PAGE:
When you sell a registered Thoroughbred in a valid foreclosure sale, you may or may not be able to obtain the Certificate of Foal Registration (i.e. the “Jockey Club papers”) from the original owner. In either case, pursuant to Rule 9 of the Jockey Club’s American Stud Book, you or the buyer must provide the Jockey Club with the following items in order to have the horses’ papers transferred to your name or the buyer’s name:

1) A check or money order payable to The Jockey Club covering the fee for Duplicate Certificate of Foal Registration;

2) A set of four color photographs of the horse (front, both sides, and rear views) clearly showing the color, and the markings (or lack of markings) on the head, legs and body;

3) A completed and signed Duplicate Certificate Form containing the written description of the markings on the horse, including the exact location of the head and neck cowlicks;

4) Proof of ownership of that specific horse (for example, a bill of sale or canceled check including the name or pedigree of the horse, date of sale and the name of the new owner);

5) An opinion from an attorney, indicating that the sale was conducted in accordance with the laws of the state; and

6) Any further evidence and assurances as The Jockey Club may require, such as genetic typing, parentage verification, or information regarding the circumstances and validity of the sale.

More information, including the American Stud Book rules discussed above, can be found on the Jockey Club’s website.

For instructions on transferring ownership of a registered Appaloosa, go to the APHA’s website. 

Fortunately, unlike many states, Texas does not require holders of stock breeder’s liens to file suit or involve the courts in order to enforce their liens—provided the enforcement provisions in the statute are precisely followed.

If you own or stand a stallion and a mare owner does not pay for the breeding services, you have a stock breeder’s lien on the resulting foal (but not the mare) under Section 70.201 of the Texas Property Code. You may sell the foal in a public sale and apply the proceeds to the unpaid stallion fee and related service charges. Your lien remains in force for 10 months after the date the foal is born, but importantly, it cannot be enforced until 5 months after the date the foal is born.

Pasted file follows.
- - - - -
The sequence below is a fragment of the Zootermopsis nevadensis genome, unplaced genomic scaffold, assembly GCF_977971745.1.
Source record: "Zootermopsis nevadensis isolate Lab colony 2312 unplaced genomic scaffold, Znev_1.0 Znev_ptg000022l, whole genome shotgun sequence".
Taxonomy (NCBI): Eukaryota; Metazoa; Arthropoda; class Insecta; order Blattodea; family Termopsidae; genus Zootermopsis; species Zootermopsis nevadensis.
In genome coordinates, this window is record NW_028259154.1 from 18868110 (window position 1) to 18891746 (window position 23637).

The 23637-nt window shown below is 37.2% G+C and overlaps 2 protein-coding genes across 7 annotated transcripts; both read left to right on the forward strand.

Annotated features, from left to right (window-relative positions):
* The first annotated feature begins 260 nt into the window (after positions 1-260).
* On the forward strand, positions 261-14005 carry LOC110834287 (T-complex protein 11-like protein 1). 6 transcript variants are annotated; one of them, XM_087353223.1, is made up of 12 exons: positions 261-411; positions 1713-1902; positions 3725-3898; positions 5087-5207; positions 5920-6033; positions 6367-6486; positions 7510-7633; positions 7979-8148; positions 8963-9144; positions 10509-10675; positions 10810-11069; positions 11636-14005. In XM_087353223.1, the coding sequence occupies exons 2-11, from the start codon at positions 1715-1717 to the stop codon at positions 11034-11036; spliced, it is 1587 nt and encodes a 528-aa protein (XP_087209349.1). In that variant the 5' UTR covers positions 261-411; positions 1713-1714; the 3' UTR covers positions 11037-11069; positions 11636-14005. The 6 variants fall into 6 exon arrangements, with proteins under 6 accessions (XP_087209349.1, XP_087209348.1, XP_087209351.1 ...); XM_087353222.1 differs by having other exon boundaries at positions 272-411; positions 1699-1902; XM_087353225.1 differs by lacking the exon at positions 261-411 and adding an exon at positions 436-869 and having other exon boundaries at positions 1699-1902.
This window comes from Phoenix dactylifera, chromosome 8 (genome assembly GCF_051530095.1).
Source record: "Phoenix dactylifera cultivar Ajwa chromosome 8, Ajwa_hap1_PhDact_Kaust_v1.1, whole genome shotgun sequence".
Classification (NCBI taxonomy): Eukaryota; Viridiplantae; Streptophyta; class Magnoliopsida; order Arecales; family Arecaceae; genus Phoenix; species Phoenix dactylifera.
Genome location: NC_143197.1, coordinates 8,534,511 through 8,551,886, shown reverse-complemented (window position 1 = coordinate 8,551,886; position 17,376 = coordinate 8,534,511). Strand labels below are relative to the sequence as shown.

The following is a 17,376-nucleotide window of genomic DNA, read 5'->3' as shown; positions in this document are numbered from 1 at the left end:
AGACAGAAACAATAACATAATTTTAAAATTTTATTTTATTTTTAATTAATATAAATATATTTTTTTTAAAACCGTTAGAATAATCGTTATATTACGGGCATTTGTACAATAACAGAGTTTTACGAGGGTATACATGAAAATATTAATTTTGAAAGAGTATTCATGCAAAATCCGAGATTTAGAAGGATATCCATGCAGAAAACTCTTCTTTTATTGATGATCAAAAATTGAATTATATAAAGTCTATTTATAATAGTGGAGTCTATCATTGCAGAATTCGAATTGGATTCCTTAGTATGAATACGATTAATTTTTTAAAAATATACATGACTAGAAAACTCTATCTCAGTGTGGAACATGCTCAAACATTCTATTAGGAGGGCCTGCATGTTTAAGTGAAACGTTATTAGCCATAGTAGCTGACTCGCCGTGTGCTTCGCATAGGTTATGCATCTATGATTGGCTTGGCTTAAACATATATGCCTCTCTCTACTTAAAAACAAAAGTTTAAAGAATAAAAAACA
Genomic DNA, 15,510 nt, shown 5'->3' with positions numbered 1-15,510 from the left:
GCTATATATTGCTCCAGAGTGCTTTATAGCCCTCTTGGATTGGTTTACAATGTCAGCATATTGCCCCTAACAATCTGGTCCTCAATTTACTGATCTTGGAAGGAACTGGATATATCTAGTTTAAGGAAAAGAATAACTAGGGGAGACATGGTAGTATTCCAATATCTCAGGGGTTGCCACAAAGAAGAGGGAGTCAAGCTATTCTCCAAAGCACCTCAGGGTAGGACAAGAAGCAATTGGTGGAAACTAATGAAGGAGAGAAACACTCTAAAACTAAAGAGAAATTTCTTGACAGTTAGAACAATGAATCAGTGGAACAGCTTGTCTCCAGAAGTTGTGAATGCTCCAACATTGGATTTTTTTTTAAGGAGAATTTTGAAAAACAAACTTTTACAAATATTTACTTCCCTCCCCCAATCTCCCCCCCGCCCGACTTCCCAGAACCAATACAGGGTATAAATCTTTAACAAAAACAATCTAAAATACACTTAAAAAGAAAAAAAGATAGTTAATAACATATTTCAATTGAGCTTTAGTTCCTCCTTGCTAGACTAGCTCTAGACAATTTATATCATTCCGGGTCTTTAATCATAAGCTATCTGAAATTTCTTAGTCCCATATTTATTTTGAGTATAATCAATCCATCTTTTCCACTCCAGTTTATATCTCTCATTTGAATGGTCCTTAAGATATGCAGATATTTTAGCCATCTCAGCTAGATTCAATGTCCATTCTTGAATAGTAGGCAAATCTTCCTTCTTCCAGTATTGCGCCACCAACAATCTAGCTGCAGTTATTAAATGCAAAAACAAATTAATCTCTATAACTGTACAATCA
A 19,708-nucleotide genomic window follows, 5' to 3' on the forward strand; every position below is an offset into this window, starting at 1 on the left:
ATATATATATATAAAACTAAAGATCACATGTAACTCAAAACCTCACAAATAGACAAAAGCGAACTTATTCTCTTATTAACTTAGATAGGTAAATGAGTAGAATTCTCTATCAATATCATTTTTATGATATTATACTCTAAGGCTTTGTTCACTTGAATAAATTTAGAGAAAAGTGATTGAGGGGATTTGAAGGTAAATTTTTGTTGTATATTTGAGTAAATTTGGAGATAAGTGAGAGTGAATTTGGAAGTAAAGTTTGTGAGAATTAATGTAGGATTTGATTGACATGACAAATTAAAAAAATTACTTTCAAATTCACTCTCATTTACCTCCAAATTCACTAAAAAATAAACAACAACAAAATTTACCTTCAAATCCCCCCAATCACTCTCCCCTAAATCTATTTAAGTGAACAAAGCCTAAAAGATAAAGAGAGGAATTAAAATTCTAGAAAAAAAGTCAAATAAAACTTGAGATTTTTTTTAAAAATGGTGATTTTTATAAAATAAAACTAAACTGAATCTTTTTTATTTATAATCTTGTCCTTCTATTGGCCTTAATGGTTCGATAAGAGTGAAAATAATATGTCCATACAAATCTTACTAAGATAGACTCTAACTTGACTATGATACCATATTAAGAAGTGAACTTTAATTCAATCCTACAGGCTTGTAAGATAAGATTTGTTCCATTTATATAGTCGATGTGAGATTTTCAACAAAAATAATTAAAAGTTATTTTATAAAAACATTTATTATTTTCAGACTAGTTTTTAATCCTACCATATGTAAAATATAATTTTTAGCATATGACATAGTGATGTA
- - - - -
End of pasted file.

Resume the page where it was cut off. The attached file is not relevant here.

Note: If you are in possession of the mare that was bred and the owner has not paid for board on the mare, you may also have a stable keeper’s lien on the mare and may enforce it as set forth in my previous blog entry, How to Enforce Texas Stable Keeper’s Lien.

STEP 1

As soon as it becomes apparent that the mare owner is not going to pay for the breeding services, it is advisable (but not required) that you file a UCC Financing Statement putting the world on notice that you have a lien on the resulting foal (whether born or unborn at the time the debt accrues) for unpaid stallion service. The Financing Statement is best filed in both the county where you stand the stallion as well as with the Texas Secretary of State. Be sure to provide sufficient information in the Financing Statement to identify the foal (registered names and registration numbers of your stallion and the mare; date and place of stallion service, etc.) Instructions on filing the Financing Statement can be found at the Texas Secretary of State’s website.

STEP 2

When the foal turns 5 months of age, send a notice of sale to the debtor.  For a form of the notice of sale, click here.

STEP 3

Sell the foal at a public sale 30 days or more after you send the notice of sale referenced in Step 2.

Note: If you are not in possession of the foal when it becomes 5 months of age, you may need to take your notice of sale and UCC Financing Statement to the sheriff’s office of the county where the foal is located and have them help you seize the foal so it can be sold.

Fortunately, unlike many states, Texas does not require lien holders to file suit or involve the courts in order to enforce the stable keeper’s lien—provided the enforcement provisions in the statute are precisely followed.

If you are boarding someone else’s horse, the board bill is 60 days or more past due, and you still have possession of the horse, you have an enforceable stable keeper’s lien under Section 70.003 of the Texas Property Code and may sell the horse in a public sale to satisfy the debt.   In order to enforce a stable keeper’s lien, you must follow the following steps:

STEP 1